Created in 1964 by Geoff Watts, a leading English short wave listener, and taken on by the RSGB in 1985, IOTA is an amateur radio activity program designed to encourage contacts with island stations worldwide. The oceans' islands have been grouped into 1,200 IOTA groups with, for reasons of geography, varying numbers of "counters", or qualifying islands, in each. The objective, for the island chaser, is to make radio contact with at least one counter in as many of these groups as possible and, for the DXpeditioner, to provide such island contacts. For both it is a fun pastime adding much enjoyment to on the on air activity. Among its estimated 15-20,000 followers IOTA has become for a very large number a favorite, highly regarded and absorbing activity program.
18 separate certificates, graded in difficulty, are currently available for island chasers, as well as two prestigious awards for high achievement. They may be claimed by any licensed radio amateur eligible under the General Rules, who can produce evidence of having made two-way communication, since November 15, 1945, with the required number of amateur radio stations located in the IOTA groups specified for the award. Many of the islands/IOTA groups are DXCC countries in their own right; others are not, but by meeting particular eligibility criteria also count for credit. Part of the fun of IOTA is that it is an evolving program with new IOTA groups amongst the 1,200 listed being activated for the first time.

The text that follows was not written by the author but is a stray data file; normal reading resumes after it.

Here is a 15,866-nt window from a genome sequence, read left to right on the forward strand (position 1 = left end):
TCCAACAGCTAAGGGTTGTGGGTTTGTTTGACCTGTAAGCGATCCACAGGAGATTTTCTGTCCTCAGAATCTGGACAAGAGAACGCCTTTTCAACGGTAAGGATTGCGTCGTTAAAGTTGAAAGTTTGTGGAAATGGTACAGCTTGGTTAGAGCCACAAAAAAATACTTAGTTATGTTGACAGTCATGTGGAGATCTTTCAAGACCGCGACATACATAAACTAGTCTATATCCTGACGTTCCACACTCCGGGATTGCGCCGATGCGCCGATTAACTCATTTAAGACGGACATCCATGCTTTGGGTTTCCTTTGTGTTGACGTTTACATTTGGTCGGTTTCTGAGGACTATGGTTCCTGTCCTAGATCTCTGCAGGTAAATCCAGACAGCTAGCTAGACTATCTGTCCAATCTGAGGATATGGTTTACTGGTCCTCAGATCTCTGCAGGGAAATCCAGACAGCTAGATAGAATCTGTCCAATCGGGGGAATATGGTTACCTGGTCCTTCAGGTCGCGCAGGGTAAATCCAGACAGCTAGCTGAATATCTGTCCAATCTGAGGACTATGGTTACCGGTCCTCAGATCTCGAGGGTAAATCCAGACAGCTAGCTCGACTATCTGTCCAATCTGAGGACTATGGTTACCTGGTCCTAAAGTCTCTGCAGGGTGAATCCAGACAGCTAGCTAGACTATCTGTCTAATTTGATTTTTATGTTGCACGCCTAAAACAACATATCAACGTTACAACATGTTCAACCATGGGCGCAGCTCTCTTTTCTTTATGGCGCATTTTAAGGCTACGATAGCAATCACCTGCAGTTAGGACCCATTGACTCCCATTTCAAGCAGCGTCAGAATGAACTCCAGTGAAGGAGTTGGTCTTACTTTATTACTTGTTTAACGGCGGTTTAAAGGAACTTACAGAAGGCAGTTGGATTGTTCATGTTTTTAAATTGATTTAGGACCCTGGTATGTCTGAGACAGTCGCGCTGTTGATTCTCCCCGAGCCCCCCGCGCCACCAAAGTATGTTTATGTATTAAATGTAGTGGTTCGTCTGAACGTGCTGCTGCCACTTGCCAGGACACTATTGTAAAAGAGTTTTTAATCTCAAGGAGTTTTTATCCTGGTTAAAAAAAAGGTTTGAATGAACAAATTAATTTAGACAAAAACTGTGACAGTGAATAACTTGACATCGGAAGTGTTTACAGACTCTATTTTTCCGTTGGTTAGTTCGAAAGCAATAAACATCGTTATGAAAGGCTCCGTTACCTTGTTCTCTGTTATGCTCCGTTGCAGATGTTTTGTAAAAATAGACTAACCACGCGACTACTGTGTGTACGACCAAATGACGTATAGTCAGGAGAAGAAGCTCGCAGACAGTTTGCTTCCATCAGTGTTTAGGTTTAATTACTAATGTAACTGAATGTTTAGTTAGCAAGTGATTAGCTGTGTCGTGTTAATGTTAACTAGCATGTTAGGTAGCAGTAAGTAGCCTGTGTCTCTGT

The basic award is for working stations located in 100 IOTA groups. There are higher achievement awards for working 200, 300 and so on groups, in multiples of 100, up to 700. In addition there are seven continental awards (including Antarctica) and three regional awards - Arctic Islands, British Isles and West Indies - for contacting a specified number of IOTA groups listed in each area. The IOTA World-wide diploma is available for working 50% of the numbered groups in each of the seven continents. A Plaque of Excellence is available for confirmed contacts with at least 750 IOTA groups with Shields for every 25 additional ones. The latest addition to the range is a 1,000 Islands Trophy, also with additional Shields.

MARS is a Department of Defense sponsored program, established as a separately managed and operated program by the Army, Navy, and Air Force. The program consists of licensed amateur radio operators who are interested in military communications on a local, national, and international basis as an adjunct to normal communications.

MARS has a long and proud history of providing world-wide auxiliary emergency communications during times of need. The combined three service MARS programs (Army, Air Force, and Navy-Marine Corps) volunteer force of over 5,000 dedicated and skilled amateur radio operators is the backbone of the MARS program. The benefit of MARS membership is enjoying an amateur radio hobby through the ever-expanding horizon of MARS. Our affiliate members' continued unselfish support of our mission keeps Army MARS Proud, Professional, and Ready.